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Gorgeous adventure tale takes liberties

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    The truth is stretched in this ripping yarn about Thor Heyerdahl’s Pacific voyage.
    "Kon-Tiki" re-creates Thor Heyerdahl’s Polynesian expedition.

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"Kon-Tiki" is a ripping yarn torn from yesterday’s headlines. Though somewhat forgotten now, the 1947 story of six men, an oceangoing raft and a wild theory gripped the world’s imagination — and launched a thousand tiki bars.

Though scientists then and now largely believe the original inhabitants of Polynesia came eastward from Asia, Norwegian scientist and adventurer Thor Heyerdahl became convinced that they had come westward, from pre-Inca Peru, drifting over on the Humboldt Current on enormous balsa-wood rafts.


Rated: PG-13


Opens today at Kahala 8

When no one took his theory seriously, Heyerdahl decided to re-create that 1,500-year-old voyage, building a raft, recruiting a crew and setting off on a 5,000-mile drift, making sure to radio regular reports of his progress to an eager press. A documentary he made about the journey won an Oscar in 1951, and the book he wrote has sold more than 50 million copies in close to 70 languages. Let those disbelieving scientists match that, if they dare.

Based on that true story but willing to depart from it for dramatic purposes, "Kon-Tiki" is unusual in that it was shot twice by directors Joachim Roenning and Espen Sandberg using the same actors: the Norwegian version was one of the best foreign-language Oscar nominees last year and now we have the film in theatrical release in Scandinavian-accented English.

Heyerdahl’s strong-mindedness is visible from the film’s opening vignette, where we see him taking unsafe chances as a fearless leader of boys and nearly dying as a result. The lad’s father not surprisingly asks him to "promise me you’ll never take a risk like that again." That promise is not forthcoming.

Next, we cut to 1937 when Heyerdahl (now played by the uber-handsome Pal Hagen) and his young wife, Liv (Agnes Kittlesen), are doing research on the bucolic Polynesian isle of Fatu Hiva and formulating the theory that will take over his life.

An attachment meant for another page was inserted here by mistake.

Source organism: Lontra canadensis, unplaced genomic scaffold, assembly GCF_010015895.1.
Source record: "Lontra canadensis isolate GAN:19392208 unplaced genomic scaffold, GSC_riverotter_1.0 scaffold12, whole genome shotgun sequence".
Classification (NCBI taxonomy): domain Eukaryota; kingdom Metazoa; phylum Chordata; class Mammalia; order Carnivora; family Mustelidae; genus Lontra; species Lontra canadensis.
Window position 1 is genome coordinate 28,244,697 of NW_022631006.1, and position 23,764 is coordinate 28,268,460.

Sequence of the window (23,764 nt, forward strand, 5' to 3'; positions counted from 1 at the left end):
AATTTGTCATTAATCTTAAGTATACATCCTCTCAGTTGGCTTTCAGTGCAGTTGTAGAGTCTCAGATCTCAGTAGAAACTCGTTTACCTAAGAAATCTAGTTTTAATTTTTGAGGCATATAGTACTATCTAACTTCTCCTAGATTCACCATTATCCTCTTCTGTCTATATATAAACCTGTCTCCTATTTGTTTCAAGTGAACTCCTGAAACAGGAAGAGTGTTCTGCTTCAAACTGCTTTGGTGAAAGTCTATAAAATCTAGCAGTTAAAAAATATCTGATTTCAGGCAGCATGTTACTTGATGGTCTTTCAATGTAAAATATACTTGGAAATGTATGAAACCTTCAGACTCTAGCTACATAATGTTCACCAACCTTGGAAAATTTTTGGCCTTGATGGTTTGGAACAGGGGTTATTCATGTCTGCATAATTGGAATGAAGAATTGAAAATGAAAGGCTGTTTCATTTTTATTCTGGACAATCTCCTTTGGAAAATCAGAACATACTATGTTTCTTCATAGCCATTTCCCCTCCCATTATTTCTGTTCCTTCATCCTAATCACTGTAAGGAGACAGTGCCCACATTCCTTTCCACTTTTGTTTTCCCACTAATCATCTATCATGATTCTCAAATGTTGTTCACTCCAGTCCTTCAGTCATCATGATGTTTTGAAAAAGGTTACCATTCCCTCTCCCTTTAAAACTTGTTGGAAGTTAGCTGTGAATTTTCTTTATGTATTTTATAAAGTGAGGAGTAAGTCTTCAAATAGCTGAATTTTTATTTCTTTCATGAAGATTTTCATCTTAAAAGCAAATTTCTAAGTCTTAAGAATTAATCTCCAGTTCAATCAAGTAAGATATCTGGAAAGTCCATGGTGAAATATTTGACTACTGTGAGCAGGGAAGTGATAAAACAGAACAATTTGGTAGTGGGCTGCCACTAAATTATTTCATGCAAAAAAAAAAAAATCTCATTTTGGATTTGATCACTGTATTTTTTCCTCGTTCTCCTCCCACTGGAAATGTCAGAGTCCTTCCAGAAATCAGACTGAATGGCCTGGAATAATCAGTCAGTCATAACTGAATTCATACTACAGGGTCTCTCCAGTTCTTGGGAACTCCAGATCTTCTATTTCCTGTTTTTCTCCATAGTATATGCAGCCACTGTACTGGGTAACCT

Ten more years pass and Heyerdahl in 1946 is talking to a Brooklyn publisher, the last of many who say his theory is too far-fetched to be worthy of the hard covers of a published book.

A bit nonplused, which is saying something for this undauntable individual, Heyerdahl retreats to a local bar and meets one Herman Watzinger (Anders Baasmo Christiansen). He’s a former engineer turned refrigerator salesman who has tips about lashing the raft’s logs together and is so desperate for adventure he vows to follow Heyerdahl anywhere.

The fearless leader is so jazzed by Watzinger’s enthusiasm he goes directly to Peru, where his crew of three other Norwegians and a Swede are soon ready to go.

Here "Kon-Tiki" becomes a bit like "The Life of Pi" without the tiger as the crew faces the usual raft of open-water problems: big storms, bigger whales, menacing sharks and men overboard. Hoping for a little human drama, the film casts Watzinger as a neurotic weak link, an untruth that his surviving daughter lambasted to the Norwegian press as "character assassination." Also not based on fact — but gory enough to earn the film a PG-13 rating for a "disturbing violent sequence" — is an episode of a shark being pulled on deck and gutted on the spot.

Through it all Heyerdahl never stops exhorting the crew to believe in their mission. His leadership style is faith-based enough to be close to messianic. In fact, as everyone’s hair gets longer and the guys get buffer and tanner, by the time the voyage ends the crew is looking like a cross between a road show company of "Jesus Christ Superstar" and a male version of the Sports Illustrated swimsuit issue.


Review by Kenneth Turan, Los Angeles Times

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